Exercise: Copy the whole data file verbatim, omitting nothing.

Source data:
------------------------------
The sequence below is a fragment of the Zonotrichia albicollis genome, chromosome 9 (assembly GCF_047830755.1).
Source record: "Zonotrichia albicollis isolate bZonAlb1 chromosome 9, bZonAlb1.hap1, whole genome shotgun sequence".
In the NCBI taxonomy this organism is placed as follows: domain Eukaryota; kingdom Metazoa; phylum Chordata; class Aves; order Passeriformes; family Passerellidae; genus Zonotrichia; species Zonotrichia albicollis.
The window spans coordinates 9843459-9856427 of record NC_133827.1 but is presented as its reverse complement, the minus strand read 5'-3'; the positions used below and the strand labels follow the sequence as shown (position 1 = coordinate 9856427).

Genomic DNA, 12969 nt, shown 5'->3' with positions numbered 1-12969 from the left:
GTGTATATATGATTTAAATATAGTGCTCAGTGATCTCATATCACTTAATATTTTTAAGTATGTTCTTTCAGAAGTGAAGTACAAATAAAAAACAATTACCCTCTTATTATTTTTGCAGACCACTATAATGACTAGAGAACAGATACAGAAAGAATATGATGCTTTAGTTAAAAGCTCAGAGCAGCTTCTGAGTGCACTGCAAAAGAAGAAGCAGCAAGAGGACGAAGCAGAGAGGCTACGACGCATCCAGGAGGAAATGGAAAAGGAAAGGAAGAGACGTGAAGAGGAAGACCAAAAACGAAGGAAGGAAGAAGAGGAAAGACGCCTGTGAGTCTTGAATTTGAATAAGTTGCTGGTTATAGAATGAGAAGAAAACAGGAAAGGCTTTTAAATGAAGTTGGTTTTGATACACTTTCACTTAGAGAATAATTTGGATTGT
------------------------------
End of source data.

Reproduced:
The sequence below is a fragment of the Zonotrichia albicollis genome, chromosome 9 (assembly GCF_047830755.1).
Source record: "Zonotrichia albicollis isolate bZonAlb1 chromosome 9, bZonAlb1.hap1, whole genome shotgun sequence".
In the NCBI taxonomy this organism is placed as follows: domain Eukaryota; kingdom Metazoa; phylum Chordata; class Aves; order Passeriformes; family Passerellidae; genus Zonotrichia; species Zonotrichia albicollis.
The window spans coordinates 9843459-9856427 of record NC_133827.1 but is presented as its reverse complement, the minus strand read 5'-3'; the positions used below and the strand labels follow the sequence as shown (position 1 = coordinate 9856427).

Genomic DNA, 12969 nt, shown 5'->3' with positions numbered 1-12969 from the left:
GTGTATATATGATTTAAATATAGTGCTCAGTGATCTCATATCACTTAATATTTTTAAGTATGTTCTTTCAGAAGTGAAGTACAAATAAAAAACAATTACCCTCTTATTATTTTTGCAGACCACTATAATGACTAGAGAACAGATACAGAAAGAATATGATGCTTTAGTTAAAAGCTCAGAGCAGCTTCTGAGTGCACTGCAAAAGAAGAAGCAGCAAGAGGACGAAGCAGAGAGGCTACGACGCATCCAGGAGGAAATGGAAAAGGAAAGGAAGAGACGTGAAGAGGAAGACCAAAAACGAAGGAAGGAAGAAGAGGAAAGACGCCTGTGAGTCTTGAATTTGAATAAGTTGCTGGTTATAGAATGAGAAGAAAACAGGAAAGGCTTTTAAATGAAGTTGGTTTTGATACACTTTCACTTAGAGAATAATTTGGATTGT